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Avalanche! FTX and the Dynamics of Collapse

Posted November 16, 2022

Jim Rickards

By Jim Rickards

Avalanche! FTX and the Dynamics of Collapse

The collapse of crypto exchange FTX is the biggest economic and financial story in the world today.

Crypto may be arcane to most readers and is not well understood even by those who follow it closely. Still, it would be a mistake to think of this story as a niche development in a niche market.

The FTX collapse has the potential to spin out of control and affect all capital markets in the same manner as the Mexican collapse in 1994, the Russia-LTCM collapse in 1998 and the Lehman Bros. bankruptcy in 2008.

Think that’s an exaggeration? It’s not.

The story is moving so quickly that readers would be well advised to keep up using the free crypto news service called CoinDesk, which I find quite reliable. Anyway, here’s the rundown…

The Big Brain Behind the Fraud

FTX was founded by Sam Bankman-Fried, a 30-year-old MIT graduate working with a relatively small team of fellow MIT grads and developers.

He attracted investment from some of the biggest names in the investment world including Sequoia Partners, the Ontario Teachers’ Pension Plan, SoftBank and the Singapore sovereign wealth fund Temasek.

FTX even got some investment from Tom Brady!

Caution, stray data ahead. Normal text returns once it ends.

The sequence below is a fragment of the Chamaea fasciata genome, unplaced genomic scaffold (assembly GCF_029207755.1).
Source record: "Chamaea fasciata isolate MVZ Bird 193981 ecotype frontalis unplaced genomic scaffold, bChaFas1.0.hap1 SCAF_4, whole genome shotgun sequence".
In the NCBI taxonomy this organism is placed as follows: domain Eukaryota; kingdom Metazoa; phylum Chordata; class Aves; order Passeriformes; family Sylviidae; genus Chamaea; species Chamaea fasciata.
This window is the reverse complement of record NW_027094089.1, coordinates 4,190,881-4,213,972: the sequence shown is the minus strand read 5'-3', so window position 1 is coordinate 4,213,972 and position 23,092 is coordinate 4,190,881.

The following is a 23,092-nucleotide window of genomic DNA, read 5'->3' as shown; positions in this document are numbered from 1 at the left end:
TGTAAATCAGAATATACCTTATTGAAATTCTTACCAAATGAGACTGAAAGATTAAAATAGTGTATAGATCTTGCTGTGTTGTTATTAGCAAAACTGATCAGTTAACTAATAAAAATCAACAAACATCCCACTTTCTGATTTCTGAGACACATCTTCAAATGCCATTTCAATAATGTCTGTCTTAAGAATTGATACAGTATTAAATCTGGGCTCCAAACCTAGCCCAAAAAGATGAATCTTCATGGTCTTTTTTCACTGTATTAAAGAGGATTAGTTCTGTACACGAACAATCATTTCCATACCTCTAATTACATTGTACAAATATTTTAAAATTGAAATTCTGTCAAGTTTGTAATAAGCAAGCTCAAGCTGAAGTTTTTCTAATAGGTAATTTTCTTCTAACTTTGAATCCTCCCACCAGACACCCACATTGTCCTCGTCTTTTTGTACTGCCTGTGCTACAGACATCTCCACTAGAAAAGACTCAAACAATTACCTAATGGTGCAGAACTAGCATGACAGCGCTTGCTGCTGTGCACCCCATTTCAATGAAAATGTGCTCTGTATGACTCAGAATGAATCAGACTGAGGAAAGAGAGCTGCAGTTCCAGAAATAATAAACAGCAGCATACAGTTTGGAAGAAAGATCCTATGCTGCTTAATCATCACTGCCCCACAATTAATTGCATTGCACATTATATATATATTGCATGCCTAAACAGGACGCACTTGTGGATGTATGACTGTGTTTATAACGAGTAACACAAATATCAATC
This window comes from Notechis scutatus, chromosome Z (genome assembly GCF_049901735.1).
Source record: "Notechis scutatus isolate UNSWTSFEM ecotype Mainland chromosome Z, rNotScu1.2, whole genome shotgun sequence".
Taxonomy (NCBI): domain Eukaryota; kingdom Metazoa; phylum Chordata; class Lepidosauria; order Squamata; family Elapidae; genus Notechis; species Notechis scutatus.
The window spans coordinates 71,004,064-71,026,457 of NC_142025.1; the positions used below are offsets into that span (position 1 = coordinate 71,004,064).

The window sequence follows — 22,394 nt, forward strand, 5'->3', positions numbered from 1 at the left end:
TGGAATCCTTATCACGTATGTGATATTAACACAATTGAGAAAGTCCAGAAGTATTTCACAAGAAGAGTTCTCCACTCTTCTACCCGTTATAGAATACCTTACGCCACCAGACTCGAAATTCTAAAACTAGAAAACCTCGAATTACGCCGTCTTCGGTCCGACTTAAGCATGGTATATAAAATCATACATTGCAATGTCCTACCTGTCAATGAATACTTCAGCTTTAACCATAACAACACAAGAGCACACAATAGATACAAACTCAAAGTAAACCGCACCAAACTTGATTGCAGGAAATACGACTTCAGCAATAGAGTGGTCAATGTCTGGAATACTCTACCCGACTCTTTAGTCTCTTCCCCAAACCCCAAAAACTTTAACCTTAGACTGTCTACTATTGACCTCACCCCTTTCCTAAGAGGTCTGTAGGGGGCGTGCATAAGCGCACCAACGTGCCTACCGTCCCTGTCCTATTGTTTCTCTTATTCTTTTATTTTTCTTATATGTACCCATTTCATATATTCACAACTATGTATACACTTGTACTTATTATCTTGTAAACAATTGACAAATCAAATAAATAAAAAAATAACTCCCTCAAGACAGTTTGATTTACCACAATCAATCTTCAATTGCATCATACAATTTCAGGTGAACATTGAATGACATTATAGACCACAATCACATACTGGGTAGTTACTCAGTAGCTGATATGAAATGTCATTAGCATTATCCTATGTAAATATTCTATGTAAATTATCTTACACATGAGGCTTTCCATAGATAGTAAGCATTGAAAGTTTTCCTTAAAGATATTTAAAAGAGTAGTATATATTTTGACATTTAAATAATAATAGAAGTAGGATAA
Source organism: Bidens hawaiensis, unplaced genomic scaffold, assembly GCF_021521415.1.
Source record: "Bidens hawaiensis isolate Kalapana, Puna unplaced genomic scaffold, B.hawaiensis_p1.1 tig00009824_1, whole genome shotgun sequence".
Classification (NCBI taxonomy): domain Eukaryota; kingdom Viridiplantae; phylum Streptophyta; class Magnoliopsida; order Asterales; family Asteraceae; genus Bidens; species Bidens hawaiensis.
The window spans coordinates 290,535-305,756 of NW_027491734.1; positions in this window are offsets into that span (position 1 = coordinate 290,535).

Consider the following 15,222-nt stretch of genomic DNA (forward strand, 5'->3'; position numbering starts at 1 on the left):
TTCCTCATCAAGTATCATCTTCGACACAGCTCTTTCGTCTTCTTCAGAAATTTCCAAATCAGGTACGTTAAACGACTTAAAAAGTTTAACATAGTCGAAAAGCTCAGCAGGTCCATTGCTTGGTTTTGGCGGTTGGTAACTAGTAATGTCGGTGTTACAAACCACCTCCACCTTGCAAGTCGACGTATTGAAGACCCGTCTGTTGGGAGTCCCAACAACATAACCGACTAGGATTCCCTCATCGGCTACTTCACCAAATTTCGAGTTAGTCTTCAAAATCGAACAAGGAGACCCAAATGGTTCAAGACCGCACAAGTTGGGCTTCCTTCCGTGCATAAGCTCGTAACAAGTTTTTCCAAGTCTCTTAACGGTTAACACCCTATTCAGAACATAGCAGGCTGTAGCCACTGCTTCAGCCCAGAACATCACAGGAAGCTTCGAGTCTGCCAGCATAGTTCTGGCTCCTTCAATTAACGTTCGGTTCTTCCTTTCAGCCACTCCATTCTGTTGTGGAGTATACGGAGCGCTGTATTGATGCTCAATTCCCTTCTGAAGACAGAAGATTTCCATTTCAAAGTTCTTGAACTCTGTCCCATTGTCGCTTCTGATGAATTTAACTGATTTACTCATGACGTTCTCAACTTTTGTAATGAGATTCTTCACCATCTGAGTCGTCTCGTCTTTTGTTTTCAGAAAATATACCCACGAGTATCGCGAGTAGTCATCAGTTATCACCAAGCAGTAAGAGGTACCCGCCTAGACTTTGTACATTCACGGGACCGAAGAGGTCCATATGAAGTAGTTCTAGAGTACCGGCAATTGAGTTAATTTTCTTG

Bankman-Fried became one of the richest people in the world, worth over $25 billion. He donated over $40 million to Democrats in the recent midterm elections and raised millions more to support the corrupt oligarchs in Ukraine.

The Ponzi Scheme Takes Shape

FTX had an affiliate trading firm called Alameda. Like most exchanges, FTX held customer funds in separate accounts to protect customers. It now appears that Bankman-Fried’s team looted the customer accounts to support losses in the Alameda trading firm.

Word got out, and a classic run on the bank started. FTX first put up gates to stop withdrawals. Then management quit, the exchange closed and Alameda went into bankruptcy. The entire empire collapsed.

Over $10 billion in customer funds have disappeared. The remaining $1 billion in funds was hacked and stolen in what some believe was an inside job by the members of the FTX team who knew the computer code.

A criminal investigation has started in the Bahamas where FTX was registered. If that were the end of the story, it might just be an interesting (if costly) fiasco that someone will write a book about. It’s not the end of the story.

The Dominoes Start Falling

One by one, exchanges that did business with FTX are reporting losses and shutting down. Huge losses are spreading throughout the crypto industry and are beginning to leak into mainstream firms.

Meanwhile, popular meme and Gen X broker Robinhood is reported to be in difficulty and is seeing its stock price crash.

If there’s one thing we know about a financial collapse, it’s that it’s never contained to the original victims but spreads like a virus to unexpected places. It’s impossible to know how far the FTX contagion will spread. We can say with certainty that it will not be contained to crypto-world.

Why do I say that? It all comes back to the term “contagion.”

FTX: “Financial Patient Zero”